In honor of Women’s History Month, we’ve rounded up ten of our books that feature some amazing women of color! From a baseball player to an American politician, these women have helped pave the way for many others.
Everyone knows Frederick Douglass and Martin Luther King, Jr., but there are many other African Americans who have contributed to the rich fabric of our country but whose names have fallen through the cracks of history.
We’ve asked some of our authors who chose to write biographies of these talented leaders why we should remember them. We’ll feature their answers throughout Black History Month.
Today, Alan Schroeder shares why he wrote about Florence Mills in Baby Flo: Florence Mills Lights Up the Stage:
In this guest post we welcome Alan Schroeder, author of In Her Hands: The Story of Sculptor Augusta Savage and Baby Flo: Florence Mills Lights Up the Stage to discuss what it takes to write a biography for children.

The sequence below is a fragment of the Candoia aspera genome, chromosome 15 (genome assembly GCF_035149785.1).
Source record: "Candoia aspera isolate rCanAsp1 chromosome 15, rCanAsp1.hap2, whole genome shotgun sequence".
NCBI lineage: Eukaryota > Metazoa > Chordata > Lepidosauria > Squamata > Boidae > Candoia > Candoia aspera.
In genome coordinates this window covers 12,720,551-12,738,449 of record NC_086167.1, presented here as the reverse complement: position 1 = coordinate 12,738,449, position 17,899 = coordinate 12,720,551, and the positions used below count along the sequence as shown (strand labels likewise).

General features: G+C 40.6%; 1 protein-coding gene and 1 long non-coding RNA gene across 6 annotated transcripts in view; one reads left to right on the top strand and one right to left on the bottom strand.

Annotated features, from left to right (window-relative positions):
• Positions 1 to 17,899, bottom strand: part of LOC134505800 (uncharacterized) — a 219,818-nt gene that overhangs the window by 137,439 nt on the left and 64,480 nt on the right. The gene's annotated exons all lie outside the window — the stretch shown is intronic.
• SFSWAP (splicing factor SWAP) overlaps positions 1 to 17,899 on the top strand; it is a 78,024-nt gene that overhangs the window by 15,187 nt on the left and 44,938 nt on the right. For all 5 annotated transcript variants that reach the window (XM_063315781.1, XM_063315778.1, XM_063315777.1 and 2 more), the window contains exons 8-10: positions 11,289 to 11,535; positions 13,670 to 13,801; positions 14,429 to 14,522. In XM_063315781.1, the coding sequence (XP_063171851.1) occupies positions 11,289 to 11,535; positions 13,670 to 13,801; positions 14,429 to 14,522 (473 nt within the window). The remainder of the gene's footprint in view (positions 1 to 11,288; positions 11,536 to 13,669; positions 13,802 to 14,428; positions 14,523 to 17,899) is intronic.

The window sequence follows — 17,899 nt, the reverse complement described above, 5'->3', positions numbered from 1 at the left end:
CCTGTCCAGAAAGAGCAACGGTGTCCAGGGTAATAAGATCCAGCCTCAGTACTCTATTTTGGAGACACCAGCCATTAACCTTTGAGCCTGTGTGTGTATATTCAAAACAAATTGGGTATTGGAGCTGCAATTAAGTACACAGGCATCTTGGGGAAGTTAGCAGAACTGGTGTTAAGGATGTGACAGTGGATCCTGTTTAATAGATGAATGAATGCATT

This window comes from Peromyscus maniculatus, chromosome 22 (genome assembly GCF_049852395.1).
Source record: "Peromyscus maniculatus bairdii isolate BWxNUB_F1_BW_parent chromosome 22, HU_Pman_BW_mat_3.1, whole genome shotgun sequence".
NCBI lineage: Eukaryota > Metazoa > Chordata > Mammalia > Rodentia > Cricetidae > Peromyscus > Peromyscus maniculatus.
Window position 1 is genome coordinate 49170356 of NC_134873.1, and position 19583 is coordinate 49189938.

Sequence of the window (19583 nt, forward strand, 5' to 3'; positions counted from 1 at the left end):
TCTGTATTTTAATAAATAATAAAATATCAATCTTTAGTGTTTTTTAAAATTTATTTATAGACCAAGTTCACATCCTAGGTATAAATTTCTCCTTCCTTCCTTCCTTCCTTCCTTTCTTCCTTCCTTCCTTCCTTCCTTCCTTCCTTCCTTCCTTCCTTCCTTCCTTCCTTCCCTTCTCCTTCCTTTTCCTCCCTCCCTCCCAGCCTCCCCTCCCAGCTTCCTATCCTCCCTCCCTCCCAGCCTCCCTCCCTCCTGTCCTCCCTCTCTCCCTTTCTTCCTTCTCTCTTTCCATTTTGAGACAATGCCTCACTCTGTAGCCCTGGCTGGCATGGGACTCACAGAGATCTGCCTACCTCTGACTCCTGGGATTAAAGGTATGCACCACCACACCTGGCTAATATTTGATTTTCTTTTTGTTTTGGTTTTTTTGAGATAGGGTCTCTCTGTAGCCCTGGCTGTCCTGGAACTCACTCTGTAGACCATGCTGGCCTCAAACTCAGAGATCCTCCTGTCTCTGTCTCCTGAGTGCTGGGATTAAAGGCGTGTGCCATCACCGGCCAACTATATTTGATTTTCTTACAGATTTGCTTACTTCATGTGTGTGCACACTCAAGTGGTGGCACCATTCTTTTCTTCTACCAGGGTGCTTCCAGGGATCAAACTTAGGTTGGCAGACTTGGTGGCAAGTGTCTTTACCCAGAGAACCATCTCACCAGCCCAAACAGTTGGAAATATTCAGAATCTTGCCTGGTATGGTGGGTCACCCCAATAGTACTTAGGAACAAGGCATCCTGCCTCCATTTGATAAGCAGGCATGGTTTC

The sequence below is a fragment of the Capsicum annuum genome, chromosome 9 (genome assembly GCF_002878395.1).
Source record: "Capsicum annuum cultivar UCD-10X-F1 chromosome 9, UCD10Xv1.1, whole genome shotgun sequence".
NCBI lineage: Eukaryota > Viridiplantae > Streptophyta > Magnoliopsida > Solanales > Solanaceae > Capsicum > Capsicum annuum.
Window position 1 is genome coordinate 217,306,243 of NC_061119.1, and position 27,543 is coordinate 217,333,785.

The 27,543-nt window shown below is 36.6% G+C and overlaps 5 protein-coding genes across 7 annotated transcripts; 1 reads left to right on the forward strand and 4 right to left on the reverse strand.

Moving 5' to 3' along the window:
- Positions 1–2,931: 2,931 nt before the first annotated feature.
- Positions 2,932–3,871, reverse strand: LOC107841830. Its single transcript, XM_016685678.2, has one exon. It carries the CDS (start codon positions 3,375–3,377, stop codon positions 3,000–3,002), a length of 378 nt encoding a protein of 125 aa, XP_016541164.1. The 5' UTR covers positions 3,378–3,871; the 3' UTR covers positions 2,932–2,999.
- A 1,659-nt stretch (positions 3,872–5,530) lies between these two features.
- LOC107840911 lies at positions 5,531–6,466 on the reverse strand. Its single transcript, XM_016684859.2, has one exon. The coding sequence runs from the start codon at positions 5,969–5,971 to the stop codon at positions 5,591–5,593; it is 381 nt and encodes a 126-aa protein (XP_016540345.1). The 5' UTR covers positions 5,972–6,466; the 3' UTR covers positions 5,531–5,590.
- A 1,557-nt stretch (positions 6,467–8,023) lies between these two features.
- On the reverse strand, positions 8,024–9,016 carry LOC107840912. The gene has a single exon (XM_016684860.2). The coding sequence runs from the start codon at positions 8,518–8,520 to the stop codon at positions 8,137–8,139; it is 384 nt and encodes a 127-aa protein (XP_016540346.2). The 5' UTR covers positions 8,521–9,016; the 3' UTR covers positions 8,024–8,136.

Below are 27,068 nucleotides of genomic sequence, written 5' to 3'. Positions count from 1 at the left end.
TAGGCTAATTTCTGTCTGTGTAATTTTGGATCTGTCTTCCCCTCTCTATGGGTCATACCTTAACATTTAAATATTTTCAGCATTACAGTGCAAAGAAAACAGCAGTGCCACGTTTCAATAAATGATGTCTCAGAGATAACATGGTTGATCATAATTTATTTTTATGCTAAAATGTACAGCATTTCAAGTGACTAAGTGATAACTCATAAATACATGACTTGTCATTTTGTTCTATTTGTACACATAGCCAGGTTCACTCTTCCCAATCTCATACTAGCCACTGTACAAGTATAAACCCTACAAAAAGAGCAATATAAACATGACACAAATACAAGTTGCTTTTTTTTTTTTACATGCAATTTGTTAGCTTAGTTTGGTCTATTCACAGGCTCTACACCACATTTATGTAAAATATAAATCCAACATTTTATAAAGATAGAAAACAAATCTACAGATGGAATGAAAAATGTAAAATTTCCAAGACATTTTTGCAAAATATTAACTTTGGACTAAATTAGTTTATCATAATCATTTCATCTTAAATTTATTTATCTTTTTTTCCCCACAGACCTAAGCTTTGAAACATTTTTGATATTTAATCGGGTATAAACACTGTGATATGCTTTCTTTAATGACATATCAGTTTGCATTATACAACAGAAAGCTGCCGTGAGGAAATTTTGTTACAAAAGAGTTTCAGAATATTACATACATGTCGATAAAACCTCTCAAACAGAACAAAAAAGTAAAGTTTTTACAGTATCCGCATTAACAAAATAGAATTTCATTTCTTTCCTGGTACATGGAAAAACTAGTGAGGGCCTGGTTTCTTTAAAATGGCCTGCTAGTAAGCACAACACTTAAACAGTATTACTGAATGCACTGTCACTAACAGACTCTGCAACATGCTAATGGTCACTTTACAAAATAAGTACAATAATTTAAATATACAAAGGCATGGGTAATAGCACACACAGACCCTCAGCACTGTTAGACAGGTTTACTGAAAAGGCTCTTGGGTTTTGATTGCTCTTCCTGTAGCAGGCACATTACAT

Writing someone’s biography can be a tricky business. First—and this is important—you’ve got to be enthusiastic about the person you’re writing about. Otherwise, it won’t work. Readers will know that on some level you’re not engaged and they won’t enjoy reading the book any more than you enjoyed writing it. I was asked once to write a biography of the Three Stooges. I said no, because I’ve never found their humor to be funny. Sure, I could get the facts right, but that’s not enough. You have to have passion.